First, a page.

CALGARY, Alta. — With over 5,200 players slated to play collegiate basketball in Division I this season, there are talented players from coast to coast. Some of them are household names, while there are plenty of players who people haven’t heard of, but are demanding of your attention.
The majority of fans tend to focus on the power five conferences, turning a blind eye to the smaller programs. When you dig deeper, you’ll see that the non-power five schools have players who could just as easily play for a power conference program.
When it comes to sophomore guards in the NCAA, the list of talented players goes on and on. With so many players, it was nearly impossible to cut the list down to just 10 players without leaving star-calibre players off the list.
Much like we did last season, we have broken down each class into guards and forwards. Then, the list of guards and forwards were broken down even further into multiple parts, as there was too much talent to do it any other way.
Each will have 10 sophomore guards who will become household names in 2016-17, along with five others to keep a flag on as the season progresses.
Preston Parks – The Citadel Bulldogs
2016-17 Stats: 17.5 ppg, 3.0 rpg, 3.7 apg, 1.9 spg; 40.6% FG, 82.9% FT
Last season, The Citadel Bulldogs had the nation’s highest scoring offense, averaging over 89 points per game on the offensive end of the floor. They were led by a slew of young talent, and ten of their players averaged at least 5.9 points per contest.
Leading the way was 6’1” freshman Preston Parks. The native of Greenville, SC averaged a team-high 17.5 points per contest, while tying for the team high in assists, with 3.7 per game. Parks shot over 40.0% from the floor, and he put up these numbers despite playing just a shade over 27 minutes per night.
Heading into the 2017-18 season, Parks’ secret is out. He is one of the premier scorers in the Southern Conference, as he had 24 double-digit scoring games in year one, including a pair of 30+ point performances. In year two, Parks will look to lead the Bulldogs up the standings in the SoCon, and everyone will know the name ‘Preston Parks‘ by year’s end.
Asante Gist – Eastern Kentucky Colonels
2016-17 Stats: 15.9 ppg, 2.5 rpg, 3.8 apg, 0.9 spg; 37.4% FG, 73.5% FT
One of the country’s more underrated inside-out tandems can be found at Eastern Kentucky University. The combination of forward Nick Mayo and Asante Gist may have only played together for one season, but it has led to a heightened sense of optimism around the program.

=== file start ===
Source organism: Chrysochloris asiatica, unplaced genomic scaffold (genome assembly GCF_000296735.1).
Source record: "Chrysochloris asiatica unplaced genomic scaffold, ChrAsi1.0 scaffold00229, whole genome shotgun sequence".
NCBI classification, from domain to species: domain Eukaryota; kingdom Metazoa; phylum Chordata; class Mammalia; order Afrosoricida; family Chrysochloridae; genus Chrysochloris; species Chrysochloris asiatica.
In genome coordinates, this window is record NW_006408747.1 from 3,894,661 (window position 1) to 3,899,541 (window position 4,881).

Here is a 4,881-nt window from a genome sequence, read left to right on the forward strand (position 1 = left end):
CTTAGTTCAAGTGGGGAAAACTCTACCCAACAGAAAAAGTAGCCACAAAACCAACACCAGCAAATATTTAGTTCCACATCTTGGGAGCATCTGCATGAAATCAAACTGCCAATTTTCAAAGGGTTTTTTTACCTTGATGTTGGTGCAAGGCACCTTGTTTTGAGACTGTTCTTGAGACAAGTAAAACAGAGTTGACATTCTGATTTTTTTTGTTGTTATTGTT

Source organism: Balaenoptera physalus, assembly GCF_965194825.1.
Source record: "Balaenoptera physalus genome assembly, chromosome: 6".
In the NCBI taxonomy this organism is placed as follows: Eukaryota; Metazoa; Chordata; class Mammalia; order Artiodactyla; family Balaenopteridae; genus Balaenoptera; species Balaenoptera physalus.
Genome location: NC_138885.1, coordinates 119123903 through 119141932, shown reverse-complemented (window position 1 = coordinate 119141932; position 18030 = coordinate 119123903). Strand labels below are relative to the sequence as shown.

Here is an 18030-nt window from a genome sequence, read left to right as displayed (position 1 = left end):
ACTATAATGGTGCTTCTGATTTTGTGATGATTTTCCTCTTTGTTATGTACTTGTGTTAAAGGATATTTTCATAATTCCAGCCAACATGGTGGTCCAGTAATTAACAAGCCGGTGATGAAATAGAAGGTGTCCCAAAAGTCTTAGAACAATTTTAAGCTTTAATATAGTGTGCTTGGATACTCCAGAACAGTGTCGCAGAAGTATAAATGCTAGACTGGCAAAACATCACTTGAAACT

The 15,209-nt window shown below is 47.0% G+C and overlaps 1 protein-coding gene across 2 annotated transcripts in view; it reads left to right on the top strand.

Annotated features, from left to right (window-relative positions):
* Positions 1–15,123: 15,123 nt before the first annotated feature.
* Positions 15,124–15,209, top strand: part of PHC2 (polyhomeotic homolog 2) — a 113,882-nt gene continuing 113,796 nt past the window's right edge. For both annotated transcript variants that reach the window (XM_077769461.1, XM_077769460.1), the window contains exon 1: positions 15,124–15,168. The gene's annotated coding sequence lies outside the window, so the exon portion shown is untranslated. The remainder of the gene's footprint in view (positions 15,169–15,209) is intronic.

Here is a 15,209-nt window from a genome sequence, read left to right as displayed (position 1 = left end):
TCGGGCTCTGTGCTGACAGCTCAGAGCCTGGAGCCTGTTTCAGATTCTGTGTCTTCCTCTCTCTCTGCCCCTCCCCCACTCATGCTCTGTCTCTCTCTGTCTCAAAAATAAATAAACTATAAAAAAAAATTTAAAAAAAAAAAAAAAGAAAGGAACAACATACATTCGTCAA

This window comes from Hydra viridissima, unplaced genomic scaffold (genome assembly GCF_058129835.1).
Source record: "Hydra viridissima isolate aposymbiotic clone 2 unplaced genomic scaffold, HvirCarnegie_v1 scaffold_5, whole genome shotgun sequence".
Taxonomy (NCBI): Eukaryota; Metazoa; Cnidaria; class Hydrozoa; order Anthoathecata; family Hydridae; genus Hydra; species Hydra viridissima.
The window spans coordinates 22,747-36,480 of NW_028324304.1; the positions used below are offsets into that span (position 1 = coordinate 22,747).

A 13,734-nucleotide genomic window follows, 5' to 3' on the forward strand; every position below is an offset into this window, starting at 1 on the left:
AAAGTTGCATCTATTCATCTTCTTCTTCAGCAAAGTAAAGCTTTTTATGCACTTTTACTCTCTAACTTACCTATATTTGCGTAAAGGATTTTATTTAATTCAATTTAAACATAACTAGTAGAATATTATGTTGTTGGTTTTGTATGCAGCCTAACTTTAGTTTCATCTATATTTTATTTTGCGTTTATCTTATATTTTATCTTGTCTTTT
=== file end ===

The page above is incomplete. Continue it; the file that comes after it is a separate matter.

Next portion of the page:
While Gist may have been just a freshman last season, he didn’t play like one for most of it. Gist finished second on the team in scoring, averaging 15.9 points per game, trailing only Mayo (18.5 ppg). He also dished out a team-high 3.8 assists per contest.
His shooting numbers were average, going 37.4% from the field and 33.9% from three point range. If Gist can improve his jumper this season, and take smarter shots, his game will go to another level.
Gist will look to replicate his performance from last season’s opener, where he put up 21 points, seven rebounds, and five assists in his debut for the Colonels, a 10-point win over the IUPUI Jaguars.
Corey Allen – Detroit Mercy Titans
2016-17 Stats: 14.4 ppg, 3.0 rpg, 1.8 apg, 1.0 spg; 43.9% FG, 44.8% 3PT
Keeping with the trend of high-scoring guards in their respective conferences, head coach Bacari Alexander and the Detroit Mercy TItans have found themselves quite the budding star in Corey Allen.
Allen finished second on the Titans in scoring a season ago, racking up 14.4 points per contest, while asserting himself as a top-tier threat from three point range. He finished the season with a shooting percentage of 44.8% from beyond the arc, hitting 78-of-174.
In his first game, Allen went for 16 points in the Titans’ 99-69 win over the Adrian College Bulldogs. He hit four-of-five from long range in the win. Fast forward to December 22nd, and Allen went an impressive 9-of-13 from beyond the arc, finishing with a career-high 33 points in a loss to the Fort Wayne Mastodons.
Allen hit at least one jumper from beyond the arc in 26 games, and made at least three in 14 of those contests.
Shooters shoot, and Allen can shoot it.
MaCio Teague – UNC Asheville Bulldogs
2016-17 Stats: 15.4 ppg, 4.6 rpg, 2.7 apg, 1.1 spg; 46.8% FG, 88.6% FT